Is Deflation Really That Bad?

People in the financial world don’t have nightmares about werewolves or falling off a cliff, they wake up in a cold sweat crying out one bone-chilling word: “Deflation!”

Ordinary (or should I say normal?) people don’t suffer from this affliction.  In fact, I’d dare say most people don’t even think of the word deflation, much less dream about it.

However, to those in the financial world, whether investors, economists, accountants, or central bankers, the word deflation conjures up visions of the Great Depression and Japan’s Lost Decade (it’s been 2 decades, actually, but it’s always referred to as 1 for some reason).

Is deflation really that bad?  It all depends on what you mean by the term.  For some odd reason, the term refers to two very different things.

One refers to the end of a credit expansion that ends in debt defaults, bank failures, and tremendous and long-lasting economic collapses.  That’s the nightmare one.

The other thing deflation refers to is when money supply doesn’t keep up with economic growth.  In my opinion, this one isn’t bad at all.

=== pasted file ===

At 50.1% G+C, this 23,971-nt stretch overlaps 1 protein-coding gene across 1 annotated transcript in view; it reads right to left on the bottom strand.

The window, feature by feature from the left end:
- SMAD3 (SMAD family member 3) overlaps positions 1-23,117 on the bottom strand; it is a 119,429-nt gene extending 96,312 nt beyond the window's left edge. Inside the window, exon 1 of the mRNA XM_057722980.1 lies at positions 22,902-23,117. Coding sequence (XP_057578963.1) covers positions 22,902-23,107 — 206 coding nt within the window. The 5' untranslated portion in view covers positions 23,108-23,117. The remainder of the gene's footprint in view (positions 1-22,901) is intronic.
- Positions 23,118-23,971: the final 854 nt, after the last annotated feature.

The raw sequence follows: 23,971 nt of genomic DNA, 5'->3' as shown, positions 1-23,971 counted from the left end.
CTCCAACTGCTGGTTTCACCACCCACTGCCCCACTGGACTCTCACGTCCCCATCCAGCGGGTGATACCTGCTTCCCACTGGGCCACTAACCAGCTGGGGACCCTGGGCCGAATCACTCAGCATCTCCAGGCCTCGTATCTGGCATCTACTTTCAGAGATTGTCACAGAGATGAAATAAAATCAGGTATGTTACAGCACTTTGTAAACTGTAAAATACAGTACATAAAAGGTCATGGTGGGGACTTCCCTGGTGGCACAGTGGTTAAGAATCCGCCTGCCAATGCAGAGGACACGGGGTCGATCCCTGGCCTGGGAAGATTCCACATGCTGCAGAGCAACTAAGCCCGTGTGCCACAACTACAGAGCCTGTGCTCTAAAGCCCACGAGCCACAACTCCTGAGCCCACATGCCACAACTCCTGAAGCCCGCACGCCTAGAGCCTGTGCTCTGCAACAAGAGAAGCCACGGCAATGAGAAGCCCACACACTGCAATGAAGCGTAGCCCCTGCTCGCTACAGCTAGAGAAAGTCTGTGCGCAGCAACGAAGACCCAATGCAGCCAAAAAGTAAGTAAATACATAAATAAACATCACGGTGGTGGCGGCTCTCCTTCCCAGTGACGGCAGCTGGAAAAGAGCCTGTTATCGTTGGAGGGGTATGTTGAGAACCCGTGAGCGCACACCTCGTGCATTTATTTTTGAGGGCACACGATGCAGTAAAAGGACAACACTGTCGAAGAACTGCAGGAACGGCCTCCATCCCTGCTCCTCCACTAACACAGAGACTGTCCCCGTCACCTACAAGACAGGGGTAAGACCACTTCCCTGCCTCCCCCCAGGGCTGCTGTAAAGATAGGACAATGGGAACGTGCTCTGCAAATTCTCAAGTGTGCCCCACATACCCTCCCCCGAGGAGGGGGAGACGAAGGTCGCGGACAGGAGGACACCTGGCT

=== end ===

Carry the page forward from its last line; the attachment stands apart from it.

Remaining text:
Can you imagine what life would look like if the cost of goods went down by 3% a year instead of up 3% a year?  Would you really have nightmares if the cost of computers, cars, TV’s, food, clothing, etc. went down each year?  I don’t think so–everyone loves a sale!

And yet, this is why people get so confused, because deflation refers to two entirely different things.  Can you imagine going to the grocery store and seeing hamburgers labeled “Rat Poison”?  You know hamburgers aren’t poisonous, but the label would definitely throw you off.  The same is true with the word “deflation.”  It refers to something yummy like a hamburger, and at the same time something terrible like rat poison.  No wonder people fear deflation.

Historically, deflation (the good kind) got a bad name in late 1800’s United States.  After the Civil War, the U.S. experienced years of declining prices as the government worked to get its finances back in order and U.S. currency back on the gold standard.